Vis4Good: Data Visualization in Community Service


Democracy relies on well-informed citizens, so you would be forgiven for thinking that today's information society would be ushering in a new era of rational thought and intelligent action. Unfortunately, the challenge is to enable people to actually make sense of these massive amounts of data for important decisions regarding their finances, health, children, family, and surrounding community. In line with a campus initiative to Do Good (, my research group at the University of Maryland is launching a new research effort focused on the use of Data Visualization for Good---Vis4Good---where we examine the transformative power of interactive visual representations to enable everyday users to view their personal datasets anytime, anywhere. I will talk about our past, current, and future work on visualization literacy, using data science in PK-12 education, large-scale crowdsourced data collection and analysis, and visual representations to encourage and support social navigation.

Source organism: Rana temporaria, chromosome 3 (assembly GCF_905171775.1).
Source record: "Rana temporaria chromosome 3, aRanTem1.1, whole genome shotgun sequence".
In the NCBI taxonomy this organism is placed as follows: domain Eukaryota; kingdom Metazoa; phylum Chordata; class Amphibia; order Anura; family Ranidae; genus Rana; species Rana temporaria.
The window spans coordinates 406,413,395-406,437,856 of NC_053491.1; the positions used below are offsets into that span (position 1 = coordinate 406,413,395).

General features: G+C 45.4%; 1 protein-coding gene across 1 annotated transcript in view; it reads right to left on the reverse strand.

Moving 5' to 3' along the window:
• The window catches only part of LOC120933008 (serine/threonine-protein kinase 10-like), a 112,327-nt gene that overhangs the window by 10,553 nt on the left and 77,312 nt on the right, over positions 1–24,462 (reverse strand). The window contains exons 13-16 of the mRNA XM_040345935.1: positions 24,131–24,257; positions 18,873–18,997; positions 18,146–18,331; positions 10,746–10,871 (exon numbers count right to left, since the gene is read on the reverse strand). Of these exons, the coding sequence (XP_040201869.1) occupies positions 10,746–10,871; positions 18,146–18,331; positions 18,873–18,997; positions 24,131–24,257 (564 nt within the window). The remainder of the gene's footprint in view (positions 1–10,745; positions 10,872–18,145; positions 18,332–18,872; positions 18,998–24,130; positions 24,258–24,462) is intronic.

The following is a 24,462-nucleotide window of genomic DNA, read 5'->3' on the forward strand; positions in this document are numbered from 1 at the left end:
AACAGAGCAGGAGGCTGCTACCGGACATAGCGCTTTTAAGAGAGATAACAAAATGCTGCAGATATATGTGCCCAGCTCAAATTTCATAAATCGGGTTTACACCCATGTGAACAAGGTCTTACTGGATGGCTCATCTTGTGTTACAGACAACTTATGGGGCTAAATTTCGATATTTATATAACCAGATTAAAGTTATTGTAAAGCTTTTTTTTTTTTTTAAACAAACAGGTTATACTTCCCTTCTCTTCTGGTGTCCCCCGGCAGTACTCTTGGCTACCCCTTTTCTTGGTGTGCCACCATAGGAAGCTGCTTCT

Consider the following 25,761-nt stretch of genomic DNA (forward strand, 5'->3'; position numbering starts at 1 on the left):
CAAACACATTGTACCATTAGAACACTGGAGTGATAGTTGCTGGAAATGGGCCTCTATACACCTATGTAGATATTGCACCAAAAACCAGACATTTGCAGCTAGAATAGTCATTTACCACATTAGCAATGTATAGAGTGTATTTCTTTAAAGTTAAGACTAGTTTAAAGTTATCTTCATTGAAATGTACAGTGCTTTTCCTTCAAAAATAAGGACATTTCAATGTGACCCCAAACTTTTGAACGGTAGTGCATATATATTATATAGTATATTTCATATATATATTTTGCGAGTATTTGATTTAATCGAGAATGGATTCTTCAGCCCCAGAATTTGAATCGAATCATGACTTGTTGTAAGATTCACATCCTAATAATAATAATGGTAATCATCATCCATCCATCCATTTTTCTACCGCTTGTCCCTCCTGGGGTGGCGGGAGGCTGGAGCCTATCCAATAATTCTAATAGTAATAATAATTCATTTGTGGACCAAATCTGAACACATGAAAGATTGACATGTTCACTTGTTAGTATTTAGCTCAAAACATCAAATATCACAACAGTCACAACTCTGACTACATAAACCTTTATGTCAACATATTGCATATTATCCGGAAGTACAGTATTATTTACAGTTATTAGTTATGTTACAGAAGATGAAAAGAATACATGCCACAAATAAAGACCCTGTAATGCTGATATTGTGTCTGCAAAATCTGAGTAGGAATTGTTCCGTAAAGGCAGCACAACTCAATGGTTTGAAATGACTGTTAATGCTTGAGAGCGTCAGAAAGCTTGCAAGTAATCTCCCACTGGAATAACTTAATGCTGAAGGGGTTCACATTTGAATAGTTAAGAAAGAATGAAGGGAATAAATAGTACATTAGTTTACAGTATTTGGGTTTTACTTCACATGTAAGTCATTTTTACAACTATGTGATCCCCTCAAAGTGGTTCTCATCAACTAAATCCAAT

Short Biography

Niklas Elmqvist is an associate professor in the iSchool (College of Information Studies) at University of Maryland, College Park. He received his Ph.D. in computer science in 2006 from Chalmers University in Gothenburg, Sweden. Prior to joining University of Maryland, he was an assistant professor of electrical and computer engineering at Purdue University in West Lafayette, IN. Since 2016, he is the director of the Human-Computer Interaction Laboratory (HCIL) at University of Maryland, one of the oldest and most well-known HCI research labs in the country. His research area is information visualization, human-computer interaction, and visual analytics. He is the recipient of an NSF CAREER award as well as best paper awards from the IEEE Information Visualization conference, the ACM CHI conference, the International Journal of Virtual Reality, and the ASME IDETC/CIE conference. He is papers co-chair for IEEE InfoVis 2017, associate editor of IEEE Transactions on Visualization & Computer Graphics and the Information Visualization journal, and co-editor of the Morgan & Claypool Synthesis Lectures on Visualization. His research has been funded by both federal agencies such as NSF, NIH, and DHS as well as by companies such as Google, NVIDIA, and Microsoft. He is also the recipient of the Purdue Student Government Graduate Mentoring Award (2014), the Ruth and Joel Spira Outstanding Teacher Award (2012), and the Purdue ECE Chicago Alumni New Faculty award (2010).